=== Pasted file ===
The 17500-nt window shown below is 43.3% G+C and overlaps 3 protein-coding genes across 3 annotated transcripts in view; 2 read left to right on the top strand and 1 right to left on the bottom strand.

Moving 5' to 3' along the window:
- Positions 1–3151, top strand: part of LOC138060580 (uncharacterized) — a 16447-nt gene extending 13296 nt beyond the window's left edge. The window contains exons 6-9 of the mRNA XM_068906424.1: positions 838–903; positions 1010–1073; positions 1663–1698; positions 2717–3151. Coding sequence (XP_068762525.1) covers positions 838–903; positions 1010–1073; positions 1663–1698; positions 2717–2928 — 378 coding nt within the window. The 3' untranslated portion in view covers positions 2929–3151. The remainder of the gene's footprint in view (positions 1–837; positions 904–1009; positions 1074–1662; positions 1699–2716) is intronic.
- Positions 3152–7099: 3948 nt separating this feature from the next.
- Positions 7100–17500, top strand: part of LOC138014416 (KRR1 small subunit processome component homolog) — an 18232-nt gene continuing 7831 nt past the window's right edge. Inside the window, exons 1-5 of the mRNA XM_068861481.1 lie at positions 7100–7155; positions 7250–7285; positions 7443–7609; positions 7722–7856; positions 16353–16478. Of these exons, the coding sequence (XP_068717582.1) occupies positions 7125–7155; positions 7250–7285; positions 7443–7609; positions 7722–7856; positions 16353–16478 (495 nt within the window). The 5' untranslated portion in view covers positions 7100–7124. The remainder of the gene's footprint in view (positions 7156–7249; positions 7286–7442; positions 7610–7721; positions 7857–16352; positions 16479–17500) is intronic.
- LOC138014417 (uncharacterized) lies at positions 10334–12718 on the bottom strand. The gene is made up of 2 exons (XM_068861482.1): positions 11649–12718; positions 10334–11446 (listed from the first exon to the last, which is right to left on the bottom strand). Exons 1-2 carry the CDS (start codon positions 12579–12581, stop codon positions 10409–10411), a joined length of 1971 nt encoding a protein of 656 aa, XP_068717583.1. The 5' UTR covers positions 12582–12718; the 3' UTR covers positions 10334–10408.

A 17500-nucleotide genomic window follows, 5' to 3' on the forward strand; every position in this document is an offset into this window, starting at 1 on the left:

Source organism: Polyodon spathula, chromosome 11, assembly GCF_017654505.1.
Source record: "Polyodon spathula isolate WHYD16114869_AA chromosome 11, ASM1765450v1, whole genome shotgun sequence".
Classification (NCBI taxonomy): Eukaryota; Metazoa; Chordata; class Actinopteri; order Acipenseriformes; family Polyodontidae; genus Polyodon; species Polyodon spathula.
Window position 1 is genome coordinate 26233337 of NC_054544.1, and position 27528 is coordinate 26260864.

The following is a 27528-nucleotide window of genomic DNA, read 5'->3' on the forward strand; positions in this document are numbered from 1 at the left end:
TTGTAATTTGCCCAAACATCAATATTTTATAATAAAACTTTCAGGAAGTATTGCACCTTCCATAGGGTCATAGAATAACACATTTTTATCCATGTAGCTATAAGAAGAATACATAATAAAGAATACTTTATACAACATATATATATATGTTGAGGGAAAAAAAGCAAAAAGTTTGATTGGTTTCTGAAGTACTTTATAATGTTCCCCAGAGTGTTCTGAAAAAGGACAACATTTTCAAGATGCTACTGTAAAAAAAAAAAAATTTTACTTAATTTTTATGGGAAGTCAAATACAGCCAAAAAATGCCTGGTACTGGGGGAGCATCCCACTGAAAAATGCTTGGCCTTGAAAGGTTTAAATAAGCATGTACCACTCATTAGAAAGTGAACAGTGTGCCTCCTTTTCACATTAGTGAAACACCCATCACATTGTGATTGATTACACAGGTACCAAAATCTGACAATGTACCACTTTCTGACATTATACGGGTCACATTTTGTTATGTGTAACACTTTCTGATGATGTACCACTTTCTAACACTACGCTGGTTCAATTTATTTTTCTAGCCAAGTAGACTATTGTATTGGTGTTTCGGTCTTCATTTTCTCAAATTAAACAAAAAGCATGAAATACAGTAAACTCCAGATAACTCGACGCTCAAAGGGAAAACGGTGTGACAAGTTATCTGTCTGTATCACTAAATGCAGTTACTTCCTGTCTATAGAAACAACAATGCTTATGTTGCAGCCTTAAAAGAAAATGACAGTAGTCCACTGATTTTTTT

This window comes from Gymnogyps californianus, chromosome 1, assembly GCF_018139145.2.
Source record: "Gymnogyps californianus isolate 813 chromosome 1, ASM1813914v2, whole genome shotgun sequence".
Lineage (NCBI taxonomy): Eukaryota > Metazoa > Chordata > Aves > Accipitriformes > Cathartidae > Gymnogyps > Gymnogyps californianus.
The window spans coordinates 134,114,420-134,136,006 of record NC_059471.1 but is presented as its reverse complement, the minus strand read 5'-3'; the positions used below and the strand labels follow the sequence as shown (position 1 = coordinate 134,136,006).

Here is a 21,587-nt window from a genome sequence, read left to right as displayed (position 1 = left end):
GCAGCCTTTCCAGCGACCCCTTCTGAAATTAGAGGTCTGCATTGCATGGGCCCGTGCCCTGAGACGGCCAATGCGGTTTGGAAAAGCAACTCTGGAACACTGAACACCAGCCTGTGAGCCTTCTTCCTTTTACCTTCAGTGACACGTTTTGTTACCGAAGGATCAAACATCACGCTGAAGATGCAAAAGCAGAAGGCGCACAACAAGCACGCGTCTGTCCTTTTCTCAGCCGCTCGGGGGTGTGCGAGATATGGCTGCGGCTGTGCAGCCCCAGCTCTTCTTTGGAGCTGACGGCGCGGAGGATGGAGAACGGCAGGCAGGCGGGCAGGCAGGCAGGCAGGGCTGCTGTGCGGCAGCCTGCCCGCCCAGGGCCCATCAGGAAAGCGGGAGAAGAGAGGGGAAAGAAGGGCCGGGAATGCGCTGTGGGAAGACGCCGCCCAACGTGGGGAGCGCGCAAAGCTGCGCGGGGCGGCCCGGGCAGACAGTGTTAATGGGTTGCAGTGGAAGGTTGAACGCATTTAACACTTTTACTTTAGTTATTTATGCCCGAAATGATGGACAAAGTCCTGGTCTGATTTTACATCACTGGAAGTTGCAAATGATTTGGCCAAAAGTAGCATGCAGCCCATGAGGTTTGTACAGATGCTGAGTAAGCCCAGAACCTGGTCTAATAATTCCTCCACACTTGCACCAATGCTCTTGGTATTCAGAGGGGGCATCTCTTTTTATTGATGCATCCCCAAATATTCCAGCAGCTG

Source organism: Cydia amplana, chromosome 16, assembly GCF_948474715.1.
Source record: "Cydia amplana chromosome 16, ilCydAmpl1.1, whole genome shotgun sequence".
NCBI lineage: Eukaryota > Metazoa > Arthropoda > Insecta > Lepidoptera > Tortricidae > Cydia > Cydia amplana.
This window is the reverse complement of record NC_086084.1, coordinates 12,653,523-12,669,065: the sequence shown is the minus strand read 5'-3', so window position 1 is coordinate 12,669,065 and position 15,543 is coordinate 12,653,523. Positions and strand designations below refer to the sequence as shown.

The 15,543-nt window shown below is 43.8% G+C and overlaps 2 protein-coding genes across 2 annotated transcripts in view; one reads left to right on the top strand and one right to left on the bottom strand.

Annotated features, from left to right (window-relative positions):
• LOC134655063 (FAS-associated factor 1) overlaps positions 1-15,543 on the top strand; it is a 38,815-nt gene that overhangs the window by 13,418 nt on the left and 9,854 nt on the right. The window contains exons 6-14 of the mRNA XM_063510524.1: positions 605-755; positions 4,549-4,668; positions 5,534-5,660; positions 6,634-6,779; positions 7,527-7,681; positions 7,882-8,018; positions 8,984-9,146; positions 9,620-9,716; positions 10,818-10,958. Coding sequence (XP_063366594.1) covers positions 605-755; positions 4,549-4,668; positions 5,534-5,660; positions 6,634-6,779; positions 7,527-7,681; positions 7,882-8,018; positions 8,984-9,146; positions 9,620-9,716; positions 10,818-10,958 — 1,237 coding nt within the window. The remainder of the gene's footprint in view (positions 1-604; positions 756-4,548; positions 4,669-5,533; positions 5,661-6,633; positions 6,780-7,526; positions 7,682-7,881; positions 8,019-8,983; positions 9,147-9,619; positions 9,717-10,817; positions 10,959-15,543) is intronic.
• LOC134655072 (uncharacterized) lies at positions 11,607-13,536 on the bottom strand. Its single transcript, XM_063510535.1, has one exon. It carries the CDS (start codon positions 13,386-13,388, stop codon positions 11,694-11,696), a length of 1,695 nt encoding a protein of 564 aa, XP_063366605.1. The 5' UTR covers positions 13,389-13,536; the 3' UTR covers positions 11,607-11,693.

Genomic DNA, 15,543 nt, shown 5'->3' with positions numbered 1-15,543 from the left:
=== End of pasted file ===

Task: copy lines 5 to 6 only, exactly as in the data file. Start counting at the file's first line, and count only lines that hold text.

- Positions 7100–17500, top strand: part of LOC138014416 (KRR1 small subunit processome component homolog) — an 18232-nt gene continuing 7831 nt past the window's right edge. Inside the window, exons 1-5 of the mRNA XM_068861481.1 lie at positions 7100–7155; positions 7250–7285; positions 7443–7609; positions 7722–7856; positions 16353–16478. Of these exons, the coding sequence (XP_068717582.1) occupies positions 7125–7155; positions 7250–7285; positions 7443–7609; positions 7722–7856; positions 16353–16478 (495 nt within the window). The 5' untranslated portion in view covers positions 7100–7124. The remainder of the gene's footprint in view (positions 7156–7249; positions 7286–7442; positions 7610–7721; positions 7857–16352; positions 16479–17500) is intronic.
- LOC138014417 (uncharacterized) lies at positions 10334–12718 on the bottom strand. The gene is made up of 2 exons (XM_068861482.1): positions 11649–12718; positions 10334–11446 (listed from the first exon to the last, which is right to left on the bottom strand). Exons 1-2 carry the CDS (start codon positions 12579–12581, stop codon positions 10409–10411), a joined length of 1971 nt encoding a protein of 656 aa, XP_068717583.1. The 5' UTR covers positions 12582–12718; the 3' UTR covers positions 10334–10408.